Bims story made news and garnered enormous attention in Nepal. It has brought representatives of various agencies and organizations, including government and NGOs, and the media, to the Lifshitzs door.

I hope this will raise awareness of the plight of Nepals street children, Chani says. Imagine if more children like Bim would be saved."

To support the work of Chabad of Nepal, click here.


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Opinions and Comments
1
wow wow wow!
this is the true essence of a kiddush Hashem, I am humbled before you Chanie. A fellow Shlucha in the US
(2/12/2013 7:37:44 PM)
2
These people are unbelievable!!
Don't forget the Turks in Argentina who adopted 3 Jewish children. All Tzaddikim, we can learn so much from their selflessness.
(2/12/2013 7:54:18 PM)
3
Amazing
This story brought tears to my eyes! What an amazing couple to do such an incredible mitzvah!
(2/12/2013 7:56:58 PM)
4
Amazing!!
He sounds so cute!
(2/12/2013 8:07:36 PM)
5
wow!
what a kiddush hashem!
(2/12/2013 8:30:55 PM)
6
SO touching
such a heartwarming story, continue doing your beautiful work, may you have bracha and mazal in all your endeavors!
(2/12/2013 8:40:28 PM)
7
With so many insprational stories....
It's hard to impress me. This story brough shivers down my spine. What huge hearts these people have. May Hashem bless them with everything they want and need
(2/12/2013 8:43:23 PM)
8
AMEN!
AMEN TO ALL THE BROCHOS FOR THESE INCREDIBLY GOOD PEOPLE! MAY THEY GO MECHOYIL EL CHOYIL!!
(2/12/2013 8:54:53 PM)
9
Beautiful1111
May you see continued hatzlocha in your unbelievable work, leading the way for Moshiach Now!!
(2/12/2013 9:10:46 PM)
10
wow!!
incredible Shluchim!! May you be blessed with the strength to continue to do ur amazing work!!!
(2/12/2013 9:11:20 PM)
11
Wonderful work!
Very inspiring. Wishing the family all the Rebbe's brachos, including much nachas from all their children including Bim.
(2/12/2013 9:12:49 PM)
12
so inspirational
What a touching story. It's beautiful to see shluchim so sensitive to the plea of a child suffering. It would be nice if the Rabbonim of our community would take a lesson from this story and take some action against the pedophiles from anash, abusing so many children from our community.
(2/12/2013 9:15:18 PM)
13
Amazing!
I seriously got chills from this! it was such a sweet story and the Shluchim seem like such special people!! WOW so inspiring!!!!!! Makes me want to meet them!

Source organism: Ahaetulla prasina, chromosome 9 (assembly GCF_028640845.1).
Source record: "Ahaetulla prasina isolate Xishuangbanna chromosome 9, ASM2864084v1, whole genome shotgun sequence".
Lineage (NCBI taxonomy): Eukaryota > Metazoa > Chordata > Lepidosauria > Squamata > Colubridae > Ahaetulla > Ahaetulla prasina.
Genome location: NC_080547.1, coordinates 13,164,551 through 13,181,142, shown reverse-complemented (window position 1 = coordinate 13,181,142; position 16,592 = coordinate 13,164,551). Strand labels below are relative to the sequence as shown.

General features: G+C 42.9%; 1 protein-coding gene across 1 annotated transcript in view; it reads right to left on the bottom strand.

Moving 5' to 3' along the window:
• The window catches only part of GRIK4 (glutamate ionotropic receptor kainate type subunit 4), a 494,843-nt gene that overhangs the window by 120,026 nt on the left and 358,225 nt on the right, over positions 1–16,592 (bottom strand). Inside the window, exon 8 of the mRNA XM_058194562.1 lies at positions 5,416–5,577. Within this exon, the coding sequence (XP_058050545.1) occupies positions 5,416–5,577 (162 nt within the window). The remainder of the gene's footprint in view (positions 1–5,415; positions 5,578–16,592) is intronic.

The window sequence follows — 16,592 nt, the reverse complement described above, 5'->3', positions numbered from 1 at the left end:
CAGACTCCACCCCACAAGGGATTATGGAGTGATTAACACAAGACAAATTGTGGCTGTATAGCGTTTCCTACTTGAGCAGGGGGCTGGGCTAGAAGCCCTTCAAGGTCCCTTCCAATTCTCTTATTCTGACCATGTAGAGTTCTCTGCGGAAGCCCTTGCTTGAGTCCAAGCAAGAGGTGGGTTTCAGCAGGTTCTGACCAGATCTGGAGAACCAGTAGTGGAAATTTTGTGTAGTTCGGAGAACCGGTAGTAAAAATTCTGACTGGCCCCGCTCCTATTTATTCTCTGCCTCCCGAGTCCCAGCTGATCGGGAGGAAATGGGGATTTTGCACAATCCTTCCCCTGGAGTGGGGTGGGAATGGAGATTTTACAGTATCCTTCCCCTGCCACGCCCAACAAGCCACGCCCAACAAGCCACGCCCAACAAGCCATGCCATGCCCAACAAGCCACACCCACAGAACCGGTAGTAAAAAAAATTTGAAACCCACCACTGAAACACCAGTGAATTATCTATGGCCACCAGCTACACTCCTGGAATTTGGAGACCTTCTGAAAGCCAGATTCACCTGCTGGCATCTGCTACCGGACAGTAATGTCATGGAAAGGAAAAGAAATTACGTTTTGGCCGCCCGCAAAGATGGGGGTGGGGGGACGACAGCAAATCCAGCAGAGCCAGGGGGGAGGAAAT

(2/12/2013 9:21:46 PM)
14
Your an inspiration
So incredible!!!! This truly brought tears to my eyes!
(2/12/2013 9:23:28 PM)
15
Amazing
This is so special, may the Lifshitz's have all the Brochos from Hashem.
Thank You for inspiring us to do as you have done and will continue to do.
This is the example of true Shluchim, always thinking how the Rebbe will react to every situation.
(2/12/2013 9:25:36 PM)
16
amazing!!!!
Awesome story.
(2/12/2013 9:41:01 PM)
17
wow wow
(2/12/2013 9:58:14 PM)
18
What special people these shluchim are
incredible. what a kiddush Hashem
(2/12/2013 10:00:23 PM)
19
wow
amazing kol hakovod!
(2/12/2013 10:33:40 PM)
20
Don't Agree
Sure, Shluchim need to save a child's life, regardless of Jewish or not, but then if it would be me, I'd give him over to a goyishe help institution. It's not Shluchim's job to adopt goyishe children and bring him up with their own.
(2/12/2013 10:44:24 PM)
21
I know him
When I was in Nepal and while I was in the Chabad house I sat with the kid and we would talk in Hebrew, I would say the Pesukim with him while we played chess
(2/12/2013 10:48:30 PM)
22
#12
You take a inspirational story and drag it into your eek
There's a lot of good happening out there and if you had a bad experience in life that is sad etc. BUT you don't have to bring up the drek at every breath of life.
Move on and may hashem help you.
(2/12/2013 11:14:30 PM)
23
CH Mom
So beautiful!! That's real Chessed - not just looking at a child in a pitiful situation and saying "Oy, how terrible", but actually doing the work and giving over the dedication needed to turn his life around. May Hashem bentch the Lifshitz's will all revealed good. They're actions are really inspiring - embodying "Hamaaseh hu haikar"
(2/12/2013 11:21:48 PM)
24
unbelievable
Most inspiring story I have read in awhile! WOW
(2/12/2013 11:24:52 PM)
25
WOW
AMAZING WOW!
(2/13/2013 12:08:26 AM)
26
Thanks Baila!
Baila Olidort does it again! Thanks so much for this inspiring article and for sharing this touching story with the public. Keep it up!
(2/13/2013 12:13:40 AM)
27
someone who cares
What a touching and heartwarming story.Restores hope to those who are feeling burned out with negative.There are still wonderful people in the world doing just the kind of things that will bring on the Geula
(2/13/2013 12:26:19 AM)
28
to #22